The inception of SMACON traces back to a four-day hike through the breathtaking Afi Mountains Wildlife Sanctuary in 2016, an area deemed a protected zone. However, it became evident that not all animals within this sanctuary were receiving equal protection. On-the-ground conservation efforts predominantly centered around megafauna, leaving smaller species vulnerable and largely unmonitored. This imbalance translated into local communities showing greater reverence for megafauna, while small-bodied mammals, particularly bats, faced rampant and unregulated hunting. Recognizing this emergent issue, the concept for SMACON took root. The organization emerged with the vision to rectify this dichotomy, conducting vital research, fostering local support, and advocating for evidence-based conservation practices to ensure the survival of all mammalian species within the ecosystem.
In the face of substantial anthropogenic threats, including habitat destruction and bushmeat hunting, mammals and their habitats are under significant peril. The predominant conservation emphasis on “charismatic megafauna” has led to limited protective measures for smaller mammals, such as bats, rodents, and pangolins. In addressing these challenges, SMACON endeavors to pioneer basic ecological and conservation research as a foundational step for intervention plans that not only support local livelihoods but also enhance local capacity. The ultimate aim is to influence government policies regarding species conservation, recognizing the need for evidence-based conservation practices.
The West Africa Mammal Partnership (WAMP) and Fellowship (WAMF) programs have been established with the overarching goal of addressing existing gaps in biodiversity conservation, particularly concerning small mammals in West Africa. These initiatives operate through a multifaceted approach aimed at significantly altering the trajectory of biodiversity loss in the region and ensuring a sustainable future for these crucial species. A core tenet of the program is the unwavering commitment to utilizing conservation evidence as the cornerstone for effective intervention strategies. The Mammal Partnership represents a collaborative effort on both a multi-regional and international scale, involving institutions and universities.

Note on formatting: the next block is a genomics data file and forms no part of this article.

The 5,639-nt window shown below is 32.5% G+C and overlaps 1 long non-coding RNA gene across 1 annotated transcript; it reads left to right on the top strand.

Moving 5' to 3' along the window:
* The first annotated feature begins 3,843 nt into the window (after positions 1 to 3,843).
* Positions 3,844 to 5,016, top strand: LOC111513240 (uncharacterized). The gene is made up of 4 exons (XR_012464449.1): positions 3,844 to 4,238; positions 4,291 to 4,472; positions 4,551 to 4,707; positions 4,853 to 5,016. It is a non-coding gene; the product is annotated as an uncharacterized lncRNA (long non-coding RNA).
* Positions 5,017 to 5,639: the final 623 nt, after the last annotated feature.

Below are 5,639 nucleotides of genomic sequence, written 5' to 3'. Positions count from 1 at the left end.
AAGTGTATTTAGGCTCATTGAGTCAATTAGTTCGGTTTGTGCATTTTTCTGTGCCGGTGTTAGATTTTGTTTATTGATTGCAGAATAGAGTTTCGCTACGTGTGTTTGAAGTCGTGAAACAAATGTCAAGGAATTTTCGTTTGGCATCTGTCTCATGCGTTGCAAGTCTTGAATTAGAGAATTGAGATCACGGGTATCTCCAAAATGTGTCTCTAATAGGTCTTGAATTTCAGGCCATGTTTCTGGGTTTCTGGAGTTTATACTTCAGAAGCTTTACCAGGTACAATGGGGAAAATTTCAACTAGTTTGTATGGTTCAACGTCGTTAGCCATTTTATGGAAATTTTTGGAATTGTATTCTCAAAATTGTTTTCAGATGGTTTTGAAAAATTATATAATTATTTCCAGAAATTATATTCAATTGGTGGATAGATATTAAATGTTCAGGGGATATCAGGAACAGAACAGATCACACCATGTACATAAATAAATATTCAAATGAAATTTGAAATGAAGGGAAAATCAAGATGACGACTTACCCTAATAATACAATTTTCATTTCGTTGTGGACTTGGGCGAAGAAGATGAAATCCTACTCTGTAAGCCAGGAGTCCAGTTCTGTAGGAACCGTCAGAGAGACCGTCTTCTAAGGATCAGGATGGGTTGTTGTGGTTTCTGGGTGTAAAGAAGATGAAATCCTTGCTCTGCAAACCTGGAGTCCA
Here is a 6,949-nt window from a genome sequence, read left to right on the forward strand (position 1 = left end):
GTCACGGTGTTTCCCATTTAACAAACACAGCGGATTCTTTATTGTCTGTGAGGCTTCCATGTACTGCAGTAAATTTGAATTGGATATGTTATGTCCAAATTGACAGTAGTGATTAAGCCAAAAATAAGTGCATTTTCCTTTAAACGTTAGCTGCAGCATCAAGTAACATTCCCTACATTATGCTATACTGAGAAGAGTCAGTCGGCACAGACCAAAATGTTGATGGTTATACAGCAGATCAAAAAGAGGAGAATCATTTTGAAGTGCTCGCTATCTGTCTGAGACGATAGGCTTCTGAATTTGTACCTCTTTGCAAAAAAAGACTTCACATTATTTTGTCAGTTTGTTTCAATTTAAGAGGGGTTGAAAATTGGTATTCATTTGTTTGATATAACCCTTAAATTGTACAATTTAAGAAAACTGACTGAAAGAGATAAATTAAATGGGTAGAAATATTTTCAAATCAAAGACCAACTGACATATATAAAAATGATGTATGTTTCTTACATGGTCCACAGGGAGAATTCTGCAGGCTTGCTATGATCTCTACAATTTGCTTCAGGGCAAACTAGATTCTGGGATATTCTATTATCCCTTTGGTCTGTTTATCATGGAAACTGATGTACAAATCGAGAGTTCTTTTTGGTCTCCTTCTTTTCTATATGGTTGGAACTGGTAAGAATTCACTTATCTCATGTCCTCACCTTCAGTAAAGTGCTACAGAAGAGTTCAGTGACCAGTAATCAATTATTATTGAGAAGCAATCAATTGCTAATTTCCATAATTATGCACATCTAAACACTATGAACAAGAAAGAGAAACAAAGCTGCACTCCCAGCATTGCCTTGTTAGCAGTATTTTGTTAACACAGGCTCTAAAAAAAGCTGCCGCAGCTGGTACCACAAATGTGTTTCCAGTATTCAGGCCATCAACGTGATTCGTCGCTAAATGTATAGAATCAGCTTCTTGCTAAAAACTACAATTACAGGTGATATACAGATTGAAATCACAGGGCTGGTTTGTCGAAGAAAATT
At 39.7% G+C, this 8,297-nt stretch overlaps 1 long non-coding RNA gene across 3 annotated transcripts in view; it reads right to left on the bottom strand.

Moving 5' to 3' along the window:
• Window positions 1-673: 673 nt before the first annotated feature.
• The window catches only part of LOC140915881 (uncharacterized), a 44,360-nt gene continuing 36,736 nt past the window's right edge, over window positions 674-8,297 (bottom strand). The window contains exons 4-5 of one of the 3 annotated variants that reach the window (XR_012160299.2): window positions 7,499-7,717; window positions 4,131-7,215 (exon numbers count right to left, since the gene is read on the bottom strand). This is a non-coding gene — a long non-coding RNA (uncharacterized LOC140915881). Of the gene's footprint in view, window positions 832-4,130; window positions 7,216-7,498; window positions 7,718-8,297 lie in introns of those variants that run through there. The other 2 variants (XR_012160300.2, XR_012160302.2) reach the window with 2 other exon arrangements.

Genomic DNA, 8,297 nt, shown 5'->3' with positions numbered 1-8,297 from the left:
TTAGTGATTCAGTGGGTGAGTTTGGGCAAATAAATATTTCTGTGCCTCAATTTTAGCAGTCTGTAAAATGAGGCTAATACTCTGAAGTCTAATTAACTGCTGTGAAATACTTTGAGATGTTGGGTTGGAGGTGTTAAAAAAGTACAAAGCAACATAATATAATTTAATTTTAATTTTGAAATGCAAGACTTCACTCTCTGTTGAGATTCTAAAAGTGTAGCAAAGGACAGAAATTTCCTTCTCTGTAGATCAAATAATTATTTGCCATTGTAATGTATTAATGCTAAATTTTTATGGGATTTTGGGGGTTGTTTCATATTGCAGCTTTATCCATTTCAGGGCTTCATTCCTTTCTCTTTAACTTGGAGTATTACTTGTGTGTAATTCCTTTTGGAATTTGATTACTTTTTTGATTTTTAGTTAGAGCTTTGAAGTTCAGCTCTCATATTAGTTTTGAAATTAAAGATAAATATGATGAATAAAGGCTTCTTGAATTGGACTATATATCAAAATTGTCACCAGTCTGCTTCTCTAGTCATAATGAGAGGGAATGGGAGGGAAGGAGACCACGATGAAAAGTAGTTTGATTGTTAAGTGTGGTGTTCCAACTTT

To implement these initiatives, regional in-country partners play a vital role in the recruitment and collaborative supervision of fellows within existing projects. The support structure for fellows is a collaborative effort between local and international partners, exemplified by WAMP. Consequently, fellows benefit from the guidance of both in-country and international mentors. Beyond mentorship, the program offers comprehensive training covering hands-on field techniques, specialized topics in ecology, and essential skills such as Geographic Information System (GIS), statistics, and molecular techniques. Additionally, fellows receive a valuable mini-grant and gain access to necessary equipment.
The primary objective of this program is to enhance the research and conservation capabilities of West African postgraduate students, focusing on small mammals. This capacity-building initiative unfolds in two stages: firstly, a combination of classroom and field courses, and secondly, an extensive mentorship program. By providing this structured framework, the WAMP and WAMF programs aspire to empower the next generation of conservation practitioners in West Africa, fostering expertise and commitment to the preservation of small mammal species.
- Research grant
- Book and equipment loans
- Mentorship from renowned scientists
- Network and collaborate
- Join the West Africa Mammal Partnership, post-Ph.D
- The Fellowship will run for the duration of Postgraduate studies.
- Bilingual communication – English and French, for field course and all communications.
Requirements For The SMACON Post Graduate Fellowship
- Applicants must be admitted to or enrolled into a post graduate program in a West African University.
- Applicant’s supervisor must be one of the partners of the West Africa Mammal Partnership
- Applicants must be keen on small mammal research and conservation.
- Intended Research for Postgraduate student must be conducted in West Africa and based on Small mammal studies and conservation.
- Applicant must be available to attend a 2-week intensive field course.
- Candidates must fill online application form before the deadline.
- All applicants will be reviewed by a team of conservation and research experts
- Selected applicants will be contacted for an all-expense paid 2 weeks field course.
- All applicants are to submit carefully designed project proposals 2 weeks post-field course.
- Approved projects will be notified, and owners awarded fellowships.
- Fellows will be assigned mentors and become eligible for all associating fellowship benefits.
Method of Application
Application Deadline: January 25, 2024.
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